There is no holiday that is quite as centered on food as Thanksgiving. Sure, anytime we have a holiday, an important event, or any cause to celebrate, food and drink are involved. We are social creatures, and we like to be social with culinary treats involved. But Thanksgiving puts holiday fare on turbo-drive.
Don’t get me wrong, I enjoy cooking and baking, and love having time with family and friends…and well, I love to eat. But I am still amazed at the planning, time, energy, expense, and effort put into providing a binge food fest for our loved ones during this holiday. Ask any Real Woman who is hosting a Thanksgiving meal event at her home, and she will tell you that her planning has involved multiple lists, flowcharts and even spreadsheets. She has planned what to serve, what to buy, when to prepare each portion, what others may be bringing, how it will be served, who will sit where, and so on.
I will admit that there have been times in my life when I have planned a big “special” meal, spent hours doing all of the preparation, enduring the sore back, scalded hands, bodily temperature fluctuations, and yes – even the stress of whether or not it will all come out ok – only to experience the whole meal being consumed and done in a fraction of the amount of time it took to prepare….and I have sat back and momentarily wondered if it was even worth it.
Thankfully, those times I have felt that way have been rare. For the most part, I believe it is well worth it. Anything that brings people together, to actually sit down together, to talk, laugh, maybe even cry, to share stories, traditions, and ooh and aahh and yumm their way through a meal is very definitely worth the work it takes to make it happen.
The one caveat I will add, especially when these food fests happen on holidays, is that we don’t forget why we have the holiday in the first place. After all, Thankgiving isn’t really just about whether your sister made the right stuffing from your great aunt’s recipe, if there will be enough rolls to go around, or if you’ll have enough room in your belly to try three types of pie. It isn’t even about football. (A gasp was just heard from some men in the crowd.)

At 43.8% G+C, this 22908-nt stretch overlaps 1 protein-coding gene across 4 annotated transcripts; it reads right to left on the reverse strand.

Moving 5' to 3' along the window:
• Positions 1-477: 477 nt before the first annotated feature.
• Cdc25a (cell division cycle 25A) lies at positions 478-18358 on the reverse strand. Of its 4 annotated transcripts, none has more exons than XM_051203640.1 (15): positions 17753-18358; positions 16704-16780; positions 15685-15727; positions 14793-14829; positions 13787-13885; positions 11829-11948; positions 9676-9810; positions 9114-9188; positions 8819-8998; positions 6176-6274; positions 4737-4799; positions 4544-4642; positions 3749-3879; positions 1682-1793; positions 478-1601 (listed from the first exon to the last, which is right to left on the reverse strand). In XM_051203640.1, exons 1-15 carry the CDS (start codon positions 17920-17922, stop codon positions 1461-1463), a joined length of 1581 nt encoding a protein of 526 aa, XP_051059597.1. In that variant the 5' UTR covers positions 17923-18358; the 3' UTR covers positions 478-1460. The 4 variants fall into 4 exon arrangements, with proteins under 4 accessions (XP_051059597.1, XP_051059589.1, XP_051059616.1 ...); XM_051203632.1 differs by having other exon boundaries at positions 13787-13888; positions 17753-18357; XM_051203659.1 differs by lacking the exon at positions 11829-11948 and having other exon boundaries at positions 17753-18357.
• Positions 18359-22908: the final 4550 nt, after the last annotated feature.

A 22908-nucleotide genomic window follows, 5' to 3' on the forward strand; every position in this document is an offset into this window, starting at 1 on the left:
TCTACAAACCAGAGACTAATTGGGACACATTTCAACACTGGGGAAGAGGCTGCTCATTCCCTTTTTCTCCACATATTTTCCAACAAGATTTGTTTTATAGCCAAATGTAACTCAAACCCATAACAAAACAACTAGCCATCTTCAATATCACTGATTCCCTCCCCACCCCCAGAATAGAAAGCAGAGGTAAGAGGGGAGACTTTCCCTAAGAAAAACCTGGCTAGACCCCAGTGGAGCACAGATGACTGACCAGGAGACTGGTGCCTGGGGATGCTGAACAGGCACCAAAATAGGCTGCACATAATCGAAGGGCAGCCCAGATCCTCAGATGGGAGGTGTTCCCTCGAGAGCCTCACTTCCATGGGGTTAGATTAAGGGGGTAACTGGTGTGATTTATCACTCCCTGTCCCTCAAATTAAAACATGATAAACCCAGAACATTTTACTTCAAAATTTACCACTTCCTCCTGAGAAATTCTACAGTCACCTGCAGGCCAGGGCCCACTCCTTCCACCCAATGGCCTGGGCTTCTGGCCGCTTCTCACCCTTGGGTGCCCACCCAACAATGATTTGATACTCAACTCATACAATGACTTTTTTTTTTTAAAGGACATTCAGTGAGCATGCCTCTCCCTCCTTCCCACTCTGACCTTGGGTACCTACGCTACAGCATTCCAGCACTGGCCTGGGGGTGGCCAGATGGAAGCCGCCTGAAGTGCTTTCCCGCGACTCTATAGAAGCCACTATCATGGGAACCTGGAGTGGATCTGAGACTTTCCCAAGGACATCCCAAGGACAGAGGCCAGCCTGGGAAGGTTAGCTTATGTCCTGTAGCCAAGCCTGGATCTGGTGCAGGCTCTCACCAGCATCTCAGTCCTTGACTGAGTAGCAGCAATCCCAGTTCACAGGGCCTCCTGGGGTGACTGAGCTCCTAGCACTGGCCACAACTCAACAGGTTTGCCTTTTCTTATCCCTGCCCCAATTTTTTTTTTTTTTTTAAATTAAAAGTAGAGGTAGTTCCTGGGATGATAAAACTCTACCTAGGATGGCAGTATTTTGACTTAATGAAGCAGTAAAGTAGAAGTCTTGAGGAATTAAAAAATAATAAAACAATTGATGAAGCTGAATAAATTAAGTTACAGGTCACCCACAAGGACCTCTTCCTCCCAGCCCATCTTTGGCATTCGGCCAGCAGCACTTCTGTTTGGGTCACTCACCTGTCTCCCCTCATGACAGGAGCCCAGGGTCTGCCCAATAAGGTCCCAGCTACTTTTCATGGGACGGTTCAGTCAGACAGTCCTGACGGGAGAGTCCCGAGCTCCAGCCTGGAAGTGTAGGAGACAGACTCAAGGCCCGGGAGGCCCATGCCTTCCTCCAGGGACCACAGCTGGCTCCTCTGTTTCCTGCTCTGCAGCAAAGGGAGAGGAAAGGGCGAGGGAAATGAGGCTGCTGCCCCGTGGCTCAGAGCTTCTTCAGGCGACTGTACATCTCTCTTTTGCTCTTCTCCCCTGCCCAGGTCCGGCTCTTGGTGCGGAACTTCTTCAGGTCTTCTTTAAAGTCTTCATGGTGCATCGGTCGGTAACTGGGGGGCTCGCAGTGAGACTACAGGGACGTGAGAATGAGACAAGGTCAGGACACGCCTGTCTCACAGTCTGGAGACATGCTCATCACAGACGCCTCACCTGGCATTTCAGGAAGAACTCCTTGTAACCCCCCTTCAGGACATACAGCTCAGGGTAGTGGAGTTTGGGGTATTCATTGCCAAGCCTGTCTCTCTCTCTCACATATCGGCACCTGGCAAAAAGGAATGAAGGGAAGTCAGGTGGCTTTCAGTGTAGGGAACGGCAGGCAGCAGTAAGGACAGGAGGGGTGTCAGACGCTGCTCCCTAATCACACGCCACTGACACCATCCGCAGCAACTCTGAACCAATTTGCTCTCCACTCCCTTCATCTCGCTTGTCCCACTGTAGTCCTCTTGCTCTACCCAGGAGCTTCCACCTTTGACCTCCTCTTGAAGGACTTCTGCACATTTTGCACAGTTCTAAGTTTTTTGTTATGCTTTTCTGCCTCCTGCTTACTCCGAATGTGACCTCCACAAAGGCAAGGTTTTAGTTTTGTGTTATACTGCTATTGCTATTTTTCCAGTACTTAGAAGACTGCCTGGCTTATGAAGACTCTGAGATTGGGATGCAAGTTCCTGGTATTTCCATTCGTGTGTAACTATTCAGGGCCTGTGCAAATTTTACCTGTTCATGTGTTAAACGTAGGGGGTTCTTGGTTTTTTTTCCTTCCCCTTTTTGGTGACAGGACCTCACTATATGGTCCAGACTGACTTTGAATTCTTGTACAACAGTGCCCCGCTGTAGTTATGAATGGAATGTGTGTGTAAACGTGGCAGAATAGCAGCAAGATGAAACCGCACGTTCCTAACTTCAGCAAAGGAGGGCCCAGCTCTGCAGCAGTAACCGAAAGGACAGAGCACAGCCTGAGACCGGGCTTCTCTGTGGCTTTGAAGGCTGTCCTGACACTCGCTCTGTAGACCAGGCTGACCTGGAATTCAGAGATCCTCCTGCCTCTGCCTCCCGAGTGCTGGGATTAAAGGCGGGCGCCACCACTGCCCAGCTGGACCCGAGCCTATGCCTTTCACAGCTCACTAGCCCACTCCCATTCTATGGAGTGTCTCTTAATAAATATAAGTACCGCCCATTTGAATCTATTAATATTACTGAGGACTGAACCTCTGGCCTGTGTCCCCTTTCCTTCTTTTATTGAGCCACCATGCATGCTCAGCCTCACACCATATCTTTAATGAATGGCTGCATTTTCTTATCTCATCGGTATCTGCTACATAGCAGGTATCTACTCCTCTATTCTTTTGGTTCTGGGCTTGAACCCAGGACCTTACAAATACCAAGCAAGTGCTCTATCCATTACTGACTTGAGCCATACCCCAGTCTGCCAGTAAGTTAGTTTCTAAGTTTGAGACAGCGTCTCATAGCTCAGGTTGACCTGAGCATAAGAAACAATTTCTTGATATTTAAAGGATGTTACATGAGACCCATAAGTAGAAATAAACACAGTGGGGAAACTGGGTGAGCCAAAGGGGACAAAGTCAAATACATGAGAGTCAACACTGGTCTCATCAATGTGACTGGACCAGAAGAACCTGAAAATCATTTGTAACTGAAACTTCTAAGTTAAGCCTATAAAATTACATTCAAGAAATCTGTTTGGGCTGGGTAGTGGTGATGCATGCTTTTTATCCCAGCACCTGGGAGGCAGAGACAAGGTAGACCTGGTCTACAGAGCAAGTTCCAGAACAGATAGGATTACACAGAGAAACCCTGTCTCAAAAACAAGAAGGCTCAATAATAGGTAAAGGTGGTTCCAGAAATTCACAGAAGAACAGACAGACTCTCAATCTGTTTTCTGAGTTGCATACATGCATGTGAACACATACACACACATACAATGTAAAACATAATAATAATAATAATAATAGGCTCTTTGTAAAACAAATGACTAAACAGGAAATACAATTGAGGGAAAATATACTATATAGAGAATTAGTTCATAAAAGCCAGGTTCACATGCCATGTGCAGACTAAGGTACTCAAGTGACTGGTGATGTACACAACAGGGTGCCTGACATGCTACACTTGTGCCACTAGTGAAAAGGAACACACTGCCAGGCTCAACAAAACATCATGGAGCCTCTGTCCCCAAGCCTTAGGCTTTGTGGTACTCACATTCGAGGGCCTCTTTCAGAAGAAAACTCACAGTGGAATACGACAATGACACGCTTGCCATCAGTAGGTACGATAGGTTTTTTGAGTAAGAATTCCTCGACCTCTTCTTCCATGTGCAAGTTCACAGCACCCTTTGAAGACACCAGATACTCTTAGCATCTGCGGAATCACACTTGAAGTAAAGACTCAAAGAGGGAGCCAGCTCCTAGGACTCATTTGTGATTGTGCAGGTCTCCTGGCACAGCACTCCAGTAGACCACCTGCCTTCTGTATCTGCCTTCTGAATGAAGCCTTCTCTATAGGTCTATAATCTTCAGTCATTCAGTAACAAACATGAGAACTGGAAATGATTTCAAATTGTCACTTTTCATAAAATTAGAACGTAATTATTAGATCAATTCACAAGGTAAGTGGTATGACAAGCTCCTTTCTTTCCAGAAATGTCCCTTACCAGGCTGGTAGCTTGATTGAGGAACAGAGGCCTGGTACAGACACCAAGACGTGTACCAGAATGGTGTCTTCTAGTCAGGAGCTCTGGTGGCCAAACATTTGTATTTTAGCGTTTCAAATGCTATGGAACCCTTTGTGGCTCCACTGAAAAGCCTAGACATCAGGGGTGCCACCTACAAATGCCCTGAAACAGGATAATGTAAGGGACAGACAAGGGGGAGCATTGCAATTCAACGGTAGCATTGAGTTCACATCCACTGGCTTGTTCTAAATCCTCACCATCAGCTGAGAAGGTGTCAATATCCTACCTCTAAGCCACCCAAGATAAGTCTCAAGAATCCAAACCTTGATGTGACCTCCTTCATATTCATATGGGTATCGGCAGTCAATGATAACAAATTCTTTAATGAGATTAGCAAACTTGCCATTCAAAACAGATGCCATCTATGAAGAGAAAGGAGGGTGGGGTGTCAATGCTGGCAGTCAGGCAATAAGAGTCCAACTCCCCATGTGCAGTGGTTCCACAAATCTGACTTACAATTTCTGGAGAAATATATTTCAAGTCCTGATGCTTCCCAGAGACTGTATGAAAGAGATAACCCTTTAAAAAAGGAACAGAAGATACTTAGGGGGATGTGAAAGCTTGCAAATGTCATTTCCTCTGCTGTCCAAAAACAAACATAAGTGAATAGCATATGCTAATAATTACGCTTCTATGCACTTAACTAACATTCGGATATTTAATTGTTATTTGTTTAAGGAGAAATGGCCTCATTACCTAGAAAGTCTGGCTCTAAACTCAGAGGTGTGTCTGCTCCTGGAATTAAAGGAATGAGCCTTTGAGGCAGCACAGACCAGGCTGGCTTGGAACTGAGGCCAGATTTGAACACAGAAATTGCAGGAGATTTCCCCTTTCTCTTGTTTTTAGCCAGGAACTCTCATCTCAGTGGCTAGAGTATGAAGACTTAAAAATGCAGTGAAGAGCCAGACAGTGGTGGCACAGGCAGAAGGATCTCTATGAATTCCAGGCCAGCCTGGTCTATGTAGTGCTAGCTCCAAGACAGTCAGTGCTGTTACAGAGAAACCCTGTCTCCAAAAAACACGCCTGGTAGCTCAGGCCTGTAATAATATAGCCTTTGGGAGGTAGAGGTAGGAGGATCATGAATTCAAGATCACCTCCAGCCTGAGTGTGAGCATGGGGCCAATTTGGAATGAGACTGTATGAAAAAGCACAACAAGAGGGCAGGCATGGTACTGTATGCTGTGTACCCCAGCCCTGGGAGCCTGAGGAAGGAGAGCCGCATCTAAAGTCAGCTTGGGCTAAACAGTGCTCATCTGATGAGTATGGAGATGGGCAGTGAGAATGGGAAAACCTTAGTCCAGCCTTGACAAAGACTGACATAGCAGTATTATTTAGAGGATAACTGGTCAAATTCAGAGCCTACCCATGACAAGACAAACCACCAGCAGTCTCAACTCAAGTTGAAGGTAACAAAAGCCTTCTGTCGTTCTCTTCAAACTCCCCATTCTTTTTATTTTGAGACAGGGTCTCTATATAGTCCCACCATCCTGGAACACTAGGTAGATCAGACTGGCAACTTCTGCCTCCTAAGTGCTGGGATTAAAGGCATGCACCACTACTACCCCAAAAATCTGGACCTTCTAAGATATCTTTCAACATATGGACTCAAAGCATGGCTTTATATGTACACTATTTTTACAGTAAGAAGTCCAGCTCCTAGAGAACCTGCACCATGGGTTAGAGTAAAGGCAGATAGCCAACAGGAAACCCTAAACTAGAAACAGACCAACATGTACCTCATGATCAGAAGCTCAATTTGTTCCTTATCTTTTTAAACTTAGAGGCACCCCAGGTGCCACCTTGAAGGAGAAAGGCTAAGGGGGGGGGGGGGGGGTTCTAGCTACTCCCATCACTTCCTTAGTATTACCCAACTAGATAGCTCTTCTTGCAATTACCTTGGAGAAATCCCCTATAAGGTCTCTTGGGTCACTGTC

In school, our kids are learning about the founders of our country, about Pilgrims, their relationships with Native Americans, and harvest time. (Well, at least I think they are still learning about that – although in my son’s Social Studies class they are currently learning about Mesopatamia, so perhaps by 6th grade the teachers are hoping they are already aware of Thanksgiving’s history). In our churches, homes, and work, we are hopefully being reminded of how we need to be thankful for everything we have in our lives, and the importance of reaching out to help those less fortunate. Last year, when we stayed around home for the holiday, my family was able to volunteer some time packing up meals at a local Food Bank so disadvantaged families would be able to make a nice meal eat home. And there are food/donation drives on every corner this time of year, so it is easy to do our part to help where we can.
Beyond all that – besides all the pieces that are wrapped into what makes Thanksgiving special — my hope is that even with the lists and hours of preparation, we each take a moment to breathe and relax, and find a few moments of peace. Whether we are with a huge, lively, boisterous crowd of extended family and friends, enjoying a quiet day with a loved one, or serving up food to those in need, Thanksgiving is a time to step away from all the other demands and distractions in life, slow down, and have a day to simply…. appreciate.